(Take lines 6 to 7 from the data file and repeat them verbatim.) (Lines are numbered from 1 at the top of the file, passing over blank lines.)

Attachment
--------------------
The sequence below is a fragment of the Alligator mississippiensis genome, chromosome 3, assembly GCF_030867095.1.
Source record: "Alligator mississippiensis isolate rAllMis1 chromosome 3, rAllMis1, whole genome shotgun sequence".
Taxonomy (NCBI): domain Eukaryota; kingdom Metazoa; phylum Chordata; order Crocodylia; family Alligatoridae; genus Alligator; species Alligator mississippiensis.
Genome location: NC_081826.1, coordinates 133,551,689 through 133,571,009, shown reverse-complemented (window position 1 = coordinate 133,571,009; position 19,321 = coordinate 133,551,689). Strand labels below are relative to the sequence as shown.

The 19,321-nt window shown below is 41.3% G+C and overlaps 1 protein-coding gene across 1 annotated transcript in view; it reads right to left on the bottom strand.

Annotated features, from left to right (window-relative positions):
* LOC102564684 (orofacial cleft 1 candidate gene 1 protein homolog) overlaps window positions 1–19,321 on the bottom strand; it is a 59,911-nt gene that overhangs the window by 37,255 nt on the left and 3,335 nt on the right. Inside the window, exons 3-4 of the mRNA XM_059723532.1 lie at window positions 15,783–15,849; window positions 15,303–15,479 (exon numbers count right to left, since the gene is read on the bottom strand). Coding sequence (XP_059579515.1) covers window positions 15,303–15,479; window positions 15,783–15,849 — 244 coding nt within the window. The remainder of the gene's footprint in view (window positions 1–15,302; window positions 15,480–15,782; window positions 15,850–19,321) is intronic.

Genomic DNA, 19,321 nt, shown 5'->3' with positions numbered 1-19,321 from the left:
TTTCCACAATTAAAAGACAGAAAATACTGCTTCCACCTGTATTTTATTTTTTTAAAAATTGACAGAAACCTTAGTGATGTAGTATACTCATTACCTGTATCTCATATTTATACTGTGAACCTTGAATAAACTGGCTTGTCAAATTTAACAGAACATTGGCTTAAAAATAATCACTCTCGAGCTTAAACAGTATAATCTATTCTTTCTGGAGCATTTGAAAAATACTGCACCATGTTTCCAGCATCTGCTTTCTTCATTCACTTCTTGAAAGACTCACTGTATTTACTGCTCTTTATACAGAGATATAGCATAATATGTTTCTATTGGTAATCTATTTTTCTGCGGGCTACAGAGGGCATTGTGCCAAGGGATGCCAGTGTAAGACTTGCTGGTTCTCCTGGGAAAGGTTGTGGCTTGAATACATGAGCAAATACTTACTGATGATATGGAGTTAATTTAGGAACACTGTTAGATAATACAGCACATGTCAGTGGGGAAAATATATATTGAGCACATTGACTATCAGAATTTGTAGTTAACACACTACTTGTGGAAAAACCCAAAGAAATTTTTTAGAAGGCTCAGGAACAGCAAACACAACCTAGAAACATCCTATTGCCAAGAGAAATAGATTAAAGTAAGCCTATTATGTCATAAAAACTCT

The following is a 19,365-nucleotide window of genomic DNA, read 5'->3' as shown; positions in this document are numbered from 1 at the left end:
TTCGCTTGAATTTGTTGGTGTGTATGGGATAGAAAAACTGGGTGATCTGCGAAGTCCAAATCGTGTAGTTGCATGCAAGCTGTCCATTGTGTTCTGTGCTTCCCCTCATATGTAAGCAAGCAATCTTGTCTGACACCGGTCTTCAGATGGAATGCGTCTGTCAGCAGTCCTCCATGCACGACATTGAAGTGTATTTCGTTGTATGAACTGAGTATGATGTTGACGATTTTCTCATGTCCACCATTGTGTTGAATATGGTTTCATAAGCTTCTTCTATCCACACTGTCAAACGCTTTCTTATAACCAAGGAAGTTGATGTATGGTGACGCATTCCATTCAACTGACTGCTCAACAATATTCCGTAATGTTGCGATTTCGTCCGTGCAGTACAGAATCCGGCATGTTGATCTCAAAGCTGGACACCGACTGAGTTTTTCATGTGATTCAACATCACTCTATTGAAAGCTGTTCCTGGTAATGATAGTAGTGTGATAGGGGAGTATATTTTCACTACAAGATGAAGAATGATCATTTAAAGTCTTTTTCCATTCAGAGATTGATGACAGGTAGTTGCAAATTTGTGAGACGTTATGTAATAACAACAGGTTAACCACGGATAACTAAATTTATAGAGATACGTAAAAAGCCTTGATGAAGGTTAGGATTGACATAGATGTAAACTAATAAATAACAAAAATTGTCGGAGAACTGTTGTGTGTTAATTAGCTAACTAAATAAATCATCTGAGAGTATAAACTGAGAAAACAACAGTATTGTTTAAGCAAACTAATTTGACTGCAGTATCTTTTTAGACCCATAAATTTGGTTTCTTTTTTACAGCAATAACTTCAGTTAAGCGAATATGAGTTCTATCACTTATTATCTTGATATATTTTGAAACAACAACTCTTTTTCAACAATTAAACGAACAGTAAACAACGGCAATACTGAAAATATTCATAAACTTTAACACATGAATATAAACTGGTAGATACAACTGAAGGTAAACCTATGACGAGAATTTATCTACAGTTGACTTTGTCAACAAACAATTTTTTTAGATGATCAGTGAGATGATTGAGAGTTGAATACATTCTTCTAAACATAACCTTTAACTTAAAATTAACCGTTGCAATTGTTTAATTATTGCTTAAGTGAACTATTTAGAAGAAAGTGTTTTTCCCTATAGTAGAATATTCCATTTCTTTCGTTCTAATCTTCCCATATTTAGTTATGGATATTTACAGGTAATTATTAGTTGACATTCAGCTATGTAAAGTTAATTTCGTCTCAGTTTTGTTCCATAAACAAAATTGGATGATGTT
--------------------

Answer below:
Annotated features, from left to right (window-relative positions):
* LOC102564684 (orofacial cleft 1 candidate gene 1 protein homolog) overlaps window positions 1–19,321 on the bottom strand; it is a 59,911-nt gene that overhangs the window by 37,255 nt on the left and 3,335 nt on the right. Inside the window, exons 3-4 of the mRNA XM_059723532.1 lie at window positions 15,783–15,849; window positions 15,303–15,479 (exon numbers count right to left, since the gene is read on the bottom strand). Coding sequence (XP_059579515.1) covers window positions 15,303–15,479; window positions 15,783–15,849 — 244 coding nt within the window. The remainder of the gene's footprint in view (window positions 1–15,302; window positions 15,480–15,782; window positions 15,850–19,321) is intronic.